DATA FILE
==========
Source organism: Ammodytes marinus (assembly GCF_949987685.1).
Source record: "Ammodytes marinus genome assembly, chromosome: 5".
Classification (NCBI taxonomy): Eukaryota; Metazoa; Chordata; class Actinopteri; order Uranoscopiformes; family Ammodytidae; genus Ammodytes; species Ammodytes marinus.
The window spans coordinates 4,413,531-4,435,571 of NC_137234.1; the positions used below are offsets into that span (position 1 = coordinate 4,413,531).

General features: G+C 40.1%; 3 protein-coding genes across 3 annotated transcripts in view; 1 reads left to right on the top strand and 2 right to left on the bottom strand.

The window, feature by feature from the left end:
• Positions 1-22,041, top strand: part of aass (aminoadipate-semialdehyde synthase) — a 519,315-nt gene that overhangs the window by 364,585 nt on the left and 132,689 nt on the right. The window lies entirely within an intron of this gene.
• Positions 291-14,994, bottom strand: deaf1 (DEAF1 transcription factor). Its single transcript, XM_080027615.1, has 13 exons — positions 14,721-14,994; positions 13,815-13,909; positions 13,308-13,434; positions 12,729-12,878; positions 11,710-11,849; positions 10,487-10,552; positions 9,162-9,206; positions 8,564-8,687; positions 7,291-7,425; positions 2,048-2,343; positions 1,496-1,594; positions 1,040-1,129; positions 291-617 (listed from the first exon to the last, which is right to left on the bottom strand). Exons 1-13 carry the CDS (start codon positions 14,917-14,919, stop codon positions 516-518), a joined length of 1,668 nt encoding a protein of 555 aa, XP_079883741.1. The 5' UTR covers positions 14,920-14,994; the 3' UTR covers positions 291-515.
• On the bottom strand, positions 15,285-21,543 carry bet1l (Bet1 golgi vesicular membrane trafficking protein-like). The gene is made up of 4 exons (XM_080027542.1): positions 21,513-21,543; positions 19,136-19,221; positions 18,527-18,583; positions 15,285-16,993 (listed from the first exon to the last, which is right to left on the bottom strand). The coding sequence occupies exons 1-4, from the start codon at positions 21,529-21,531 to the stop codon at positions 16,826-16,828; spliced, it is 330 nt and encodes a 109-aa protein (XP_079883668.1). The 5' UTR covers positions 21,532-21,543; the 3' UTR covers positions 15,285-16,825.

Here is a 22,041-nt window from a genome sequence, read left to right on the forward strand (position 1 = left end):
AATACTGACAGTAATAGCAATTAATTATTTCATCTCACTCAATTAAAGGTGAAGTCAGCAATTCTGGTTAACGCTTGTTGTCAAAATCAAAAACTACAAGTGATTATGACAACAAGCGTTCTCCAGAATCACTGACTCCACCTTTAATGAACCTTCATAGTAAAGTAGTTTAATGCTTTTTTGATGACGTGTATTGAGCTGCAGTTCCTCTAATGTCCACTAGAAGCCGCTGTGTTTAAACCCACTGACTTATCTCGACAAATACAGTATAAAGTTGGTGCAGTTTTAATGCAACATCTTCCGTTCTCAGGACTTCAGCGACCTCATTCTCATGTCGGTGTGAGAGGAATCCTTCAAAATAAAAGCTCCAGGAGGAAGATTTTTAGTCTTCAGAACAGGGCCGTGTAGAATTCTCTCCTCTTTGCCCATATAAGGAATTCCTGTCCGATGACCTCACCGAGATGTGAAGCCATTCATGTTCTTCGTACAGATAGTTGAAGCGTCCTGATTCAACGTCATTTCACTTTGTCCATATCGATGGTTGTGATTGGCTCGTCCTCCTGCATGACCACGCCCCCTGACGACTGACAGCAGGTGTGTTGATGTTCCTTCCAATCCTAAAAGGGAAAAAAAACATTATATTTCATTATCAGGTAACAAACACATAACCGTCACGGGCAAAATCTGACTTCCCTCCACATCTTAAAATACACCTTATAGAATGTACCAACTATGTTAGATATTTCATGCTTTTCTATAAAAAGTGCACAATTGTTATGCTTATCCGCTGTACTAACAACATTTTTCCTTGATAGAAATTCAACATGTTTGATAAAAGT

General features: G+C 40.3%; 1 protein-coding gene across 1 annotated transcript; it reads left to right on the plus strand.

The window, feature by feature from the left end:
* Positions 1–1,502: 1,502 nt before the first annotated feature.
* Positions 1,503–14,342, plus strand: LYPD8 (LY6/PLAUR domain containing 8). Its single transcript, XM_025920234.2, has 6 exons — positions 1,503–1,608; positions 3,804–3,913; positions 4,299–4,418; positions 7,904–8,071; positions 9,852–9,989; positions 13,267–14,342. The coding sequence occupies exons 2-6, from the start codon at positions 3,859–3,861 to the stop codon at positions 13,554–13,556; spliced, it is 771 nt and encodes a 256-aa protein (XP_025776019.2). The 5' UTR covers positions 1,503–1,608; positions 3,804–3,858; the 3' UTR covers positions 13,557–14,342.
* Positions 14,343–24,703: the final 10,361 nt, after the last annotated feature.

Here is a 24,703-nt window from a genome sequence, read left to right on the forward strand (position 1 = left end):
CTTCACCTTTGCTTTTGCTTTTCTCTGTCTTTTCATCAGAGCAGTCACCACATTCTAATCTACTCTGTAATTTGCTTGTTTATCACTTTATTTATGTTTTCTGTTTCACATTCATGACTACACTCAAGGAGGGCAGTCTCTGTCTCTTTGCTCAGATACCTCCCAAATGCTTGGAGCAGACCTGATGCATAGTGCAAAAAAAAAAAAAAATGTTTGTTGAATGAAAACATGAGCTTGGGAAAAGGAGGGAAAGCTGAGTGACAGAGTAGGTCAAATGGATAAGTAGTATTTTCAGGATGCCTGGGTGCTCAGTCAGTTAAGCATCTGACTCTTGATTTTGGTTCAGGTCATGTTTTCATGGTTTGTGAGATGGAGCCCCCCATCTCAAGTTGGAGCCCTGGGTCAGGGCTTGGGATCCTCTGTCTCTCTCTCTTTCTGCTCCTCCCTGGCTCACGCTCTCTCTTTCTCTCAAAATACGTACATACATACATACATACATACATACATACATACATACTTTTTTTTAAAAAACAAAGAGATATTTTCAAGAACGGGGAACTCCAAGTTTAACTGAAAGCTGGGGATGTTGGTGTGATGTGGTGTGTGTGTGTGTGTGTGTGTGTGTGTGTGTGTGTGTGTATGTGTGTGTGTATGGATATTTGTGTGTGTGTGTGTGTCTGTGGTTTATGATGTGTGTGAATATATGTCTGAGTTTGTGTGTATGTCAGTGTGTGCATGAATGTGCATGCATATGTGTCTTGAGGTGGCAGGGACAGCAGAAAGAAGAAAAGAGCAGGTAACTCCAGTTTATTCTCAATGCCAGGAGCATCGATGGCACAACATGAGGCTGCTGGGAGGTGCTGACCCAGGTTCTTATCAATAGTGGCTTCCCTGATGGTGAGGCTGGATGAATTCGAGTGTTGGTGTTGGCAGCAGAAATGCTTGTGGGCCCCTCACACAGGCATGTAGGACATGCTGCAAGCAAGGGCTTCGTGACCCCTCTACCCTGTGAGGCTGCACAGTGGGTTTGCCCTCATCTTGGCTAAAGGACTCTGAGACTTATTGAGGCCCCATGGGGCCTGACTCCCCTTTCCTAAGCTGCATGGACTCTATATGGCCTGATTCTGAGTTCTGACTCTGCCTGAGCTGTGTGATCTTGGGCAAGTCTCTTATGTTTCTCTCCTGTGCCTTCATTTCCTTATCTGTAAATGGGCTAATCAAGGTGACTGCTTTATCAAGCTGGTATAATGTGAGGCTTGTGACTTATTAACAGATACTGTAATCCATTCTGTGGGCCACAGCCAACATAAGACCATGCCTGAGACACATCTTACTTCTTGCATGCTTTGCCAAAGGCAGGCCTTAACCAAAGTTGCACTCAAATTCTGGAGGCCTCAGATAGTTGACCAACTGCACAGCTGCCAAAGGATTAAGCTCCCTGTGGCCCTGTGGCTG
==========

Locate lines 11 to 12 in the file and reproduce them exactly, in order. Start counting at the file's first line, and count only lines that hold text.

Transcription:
AATACTGACAGTAATAGCAATTAATTATTTCATCTCACTCAATTAAAGGTGAAGTCAGCAATTCTGGTTAACGCTTGTTGTCAAAATCAAAAACTACAAGTGATTATGACAACAAGCGTTCTCCAGAATCACTGACTCCACCTTTAATGAACCTTCATAGTAAAGTAGTTTAATGCTTTTTTGATGACGTGTATTGAGCTGCAGTTCCTCTAATGTCCACTAGAAGCCGCTGTGTTTAAACCCACTGACTTATCTCGACAAATACAGTATAAAGTTGGTGCAGTTTTAATGCAACATCTTCCGTTCTCAGGACTTCAGCGACCTCATTCTCATGTCGGTGTGAGAGGAATCCTTCAAAATAAAAGCTCCAGGAGGAAGATTTTTAGTCTTCAGAACAGGGCCGTGTAGAATTCTCTCCTCTTTGCCCATATAAGGAATTCCTGTCCGATGACCTCACCGAGATGTGAAGCCATTCATGTTCTTCGTACAGATAGTTGAAGCGTCCTGATTCAACGTCATTTCACTTTGTCCATATCGATGGTTGTGATTGGCTCGTCCTCCTGCATGACCACGCCCCCTGACGACTGACAGCAGGTGTGTTGATGTTCCTTCCAATCCTAAAAGGGAAAAAAAACATTATATTTCATTATCAGGTAACAAACACATAACCGTCACGGGCAAAATCTGACTTCCCTCCACATCTTAAAATACACCTTATAGAATGTACCAACTATGTTAGATATTTCATGCTTTTCTATAAAAAGTGCACAATTGTTATGCTTATCCGCTGTACTAACAACATTTTTCCTTGATAGAAATTCAACATGTTTGATAAAAGT

General features: G+C 40.3%; 1 protein-coding gene across 1 annotated transcript; it reads left to right on the plus strand.